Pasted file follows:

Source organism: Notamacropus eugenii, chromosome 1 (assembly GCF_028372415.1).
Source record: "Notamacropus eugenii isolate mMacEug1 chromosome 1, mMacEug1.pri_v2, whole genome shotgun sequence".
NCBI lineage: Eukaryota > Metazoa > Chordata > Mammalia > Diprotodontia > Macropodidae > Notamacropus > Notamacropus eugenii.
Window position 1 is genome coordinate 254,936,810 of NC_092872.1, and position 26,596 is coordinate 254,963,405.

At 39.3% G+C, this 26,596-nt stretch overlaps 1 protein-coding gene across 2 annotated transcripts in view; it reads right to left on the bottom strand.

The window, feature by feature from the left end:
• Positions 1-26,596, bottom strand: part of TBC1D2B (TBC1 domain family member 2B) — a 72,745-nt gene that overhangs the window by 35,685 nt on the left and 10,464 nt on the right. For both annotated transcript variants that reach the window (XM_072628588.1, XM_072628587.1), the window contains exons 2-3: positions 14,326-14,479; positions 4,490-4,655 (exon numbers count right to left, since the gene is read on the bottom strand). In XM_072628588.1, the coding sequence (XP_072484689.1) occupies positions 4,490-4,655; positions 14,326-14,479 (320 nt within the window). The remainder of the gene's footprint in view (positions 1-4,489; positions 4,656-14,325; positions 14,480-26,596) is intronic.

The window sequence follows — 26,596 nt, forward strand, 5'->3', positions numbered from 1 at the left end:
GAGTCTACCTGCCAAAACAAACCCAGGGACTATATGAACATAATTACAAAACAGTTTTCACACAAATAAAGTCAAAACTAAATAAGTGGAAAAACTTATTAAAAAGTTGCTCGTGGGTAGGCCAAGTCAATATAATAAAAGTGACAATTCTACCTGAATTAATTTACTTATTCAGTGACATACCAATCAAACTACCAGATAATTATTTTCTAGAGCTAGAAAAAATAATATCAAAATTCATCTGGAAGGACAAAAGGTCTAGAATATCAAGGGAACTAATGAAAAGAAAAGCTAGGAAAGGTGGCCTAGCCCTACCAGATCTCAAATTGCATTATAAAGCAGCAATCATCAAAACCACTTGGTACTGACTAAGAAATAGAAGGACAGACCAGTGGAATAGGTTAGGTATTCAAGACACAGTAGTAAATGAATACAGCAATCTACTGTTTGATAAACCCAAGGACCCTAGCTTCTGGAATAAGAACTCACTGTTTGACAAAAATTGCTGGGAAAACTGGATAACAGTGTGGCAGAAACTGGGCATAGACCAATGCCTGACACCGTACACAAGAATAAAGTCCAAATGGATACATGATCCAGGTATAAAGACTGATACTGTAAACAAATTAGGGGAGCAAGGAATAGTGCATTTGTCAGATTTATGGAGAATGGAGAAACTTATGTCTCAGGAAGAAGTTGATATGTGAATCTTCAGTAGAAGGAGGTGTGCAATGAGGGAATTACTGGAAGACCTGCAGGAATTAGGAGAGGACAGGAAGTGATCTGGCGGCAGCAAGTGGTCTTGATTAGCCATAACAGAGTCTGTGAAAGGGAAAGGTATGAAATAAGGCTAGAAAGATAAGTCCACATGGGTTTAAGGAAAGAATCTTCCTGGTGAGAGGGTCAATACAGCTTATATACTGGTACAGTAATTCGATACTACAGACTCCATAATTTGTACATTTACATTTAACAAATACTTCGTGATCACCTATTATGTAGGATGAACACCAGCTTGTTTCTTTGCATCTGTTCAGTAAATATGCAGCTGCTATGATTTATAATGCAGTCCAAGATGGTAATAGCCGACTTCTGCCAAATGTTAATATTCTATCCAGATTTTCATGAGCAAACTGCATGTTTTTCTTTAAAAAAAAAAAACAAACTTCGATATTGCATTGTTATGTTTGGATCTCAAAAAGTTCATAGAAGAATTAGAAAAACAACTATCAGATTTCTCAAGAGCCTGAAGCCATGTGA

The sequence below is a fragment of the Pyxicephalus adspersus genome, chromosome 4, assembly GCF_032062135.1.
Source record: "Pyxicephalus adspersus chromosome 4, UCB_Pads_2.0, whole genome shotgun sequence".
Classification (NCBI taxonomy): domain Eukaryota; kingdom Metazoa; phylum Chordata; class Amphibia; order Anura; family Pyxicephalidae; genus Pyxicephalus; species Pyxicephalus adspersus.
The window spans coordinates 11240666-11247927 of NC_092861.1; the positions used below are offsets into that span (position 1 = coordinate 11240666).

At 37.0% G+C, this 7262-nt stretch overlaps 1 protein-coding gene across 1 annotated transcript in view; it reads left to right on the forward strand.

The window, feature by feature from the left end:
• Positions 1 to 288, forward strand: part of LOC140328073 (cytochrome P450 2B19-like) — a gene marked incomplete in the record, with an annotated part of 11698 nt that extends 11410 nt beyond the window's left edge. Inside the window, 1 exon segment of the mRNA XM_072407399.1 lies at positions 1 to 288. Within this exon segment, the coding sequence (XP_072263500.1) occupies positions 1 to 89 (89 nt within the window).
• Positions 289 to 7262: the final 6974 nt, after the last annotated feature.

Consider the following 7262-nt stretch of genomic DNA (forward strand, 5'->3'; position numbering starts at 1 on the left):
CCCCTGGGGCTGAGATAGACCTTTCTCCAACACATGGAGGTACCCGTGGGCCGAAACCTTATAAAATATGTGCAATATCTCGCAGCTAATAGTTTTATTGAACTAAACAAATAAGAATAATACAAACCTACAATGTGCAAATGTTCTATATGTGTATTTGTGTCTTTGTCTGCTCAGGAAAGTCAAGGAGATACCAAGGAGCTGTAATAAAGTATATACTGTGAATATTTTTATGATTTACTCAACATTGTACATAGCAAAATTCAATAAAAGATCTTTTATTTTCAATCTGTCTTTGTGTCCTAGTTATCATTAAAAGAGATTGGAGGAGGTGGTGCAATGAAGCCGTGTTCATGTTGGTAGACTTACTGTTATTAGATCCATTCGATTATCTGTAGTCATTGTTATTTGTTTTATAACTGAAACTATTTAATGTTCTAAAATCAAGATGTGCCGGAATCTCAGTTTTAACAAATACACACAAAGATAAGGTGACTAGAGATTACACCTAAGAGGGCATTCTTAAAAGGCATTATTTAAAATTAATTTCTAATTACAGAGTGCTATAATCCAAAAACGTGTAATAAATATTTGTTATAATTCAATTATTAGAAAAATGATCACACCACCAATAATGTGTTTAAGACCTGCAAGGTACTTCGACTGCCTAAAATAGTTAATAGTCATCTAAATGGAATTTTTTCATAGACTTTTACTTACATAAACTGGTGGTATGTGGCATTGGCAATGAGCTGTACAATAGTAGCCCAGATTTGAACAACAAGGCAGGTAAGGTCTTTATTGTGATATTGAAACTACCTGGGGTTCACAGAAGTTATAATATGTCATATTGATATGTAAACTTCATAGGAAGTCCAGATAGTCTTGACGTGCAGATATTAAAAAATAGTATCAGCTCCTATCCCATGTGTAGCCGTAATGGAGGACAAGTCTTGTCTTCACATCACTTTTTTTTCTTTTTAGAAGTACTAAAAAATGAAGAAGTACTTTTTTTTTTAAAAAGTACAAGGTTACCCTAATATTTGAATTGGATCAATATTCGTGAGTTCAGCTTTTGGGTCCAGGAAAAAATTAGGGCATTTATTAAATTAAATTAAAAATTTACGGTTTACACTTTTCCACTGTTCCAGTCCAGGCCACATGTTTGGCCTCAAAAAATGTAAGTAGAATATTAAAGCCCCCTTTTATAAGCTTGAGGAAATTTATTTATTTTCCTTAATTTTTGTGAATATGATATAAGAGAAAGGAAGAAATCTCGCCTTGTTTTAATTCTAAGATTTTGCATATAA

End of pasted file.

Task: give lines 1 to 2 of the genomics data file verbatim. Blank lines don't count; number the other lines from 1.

Source organism: Notamacropus eugenii, chromosome 1 (assembly GCF_028372415.1).
Source record: "Notamacropus eugenii isolate mMacEug1 chromosome 1, mMacEug1.pri_v2, whole genome shotgun sequence".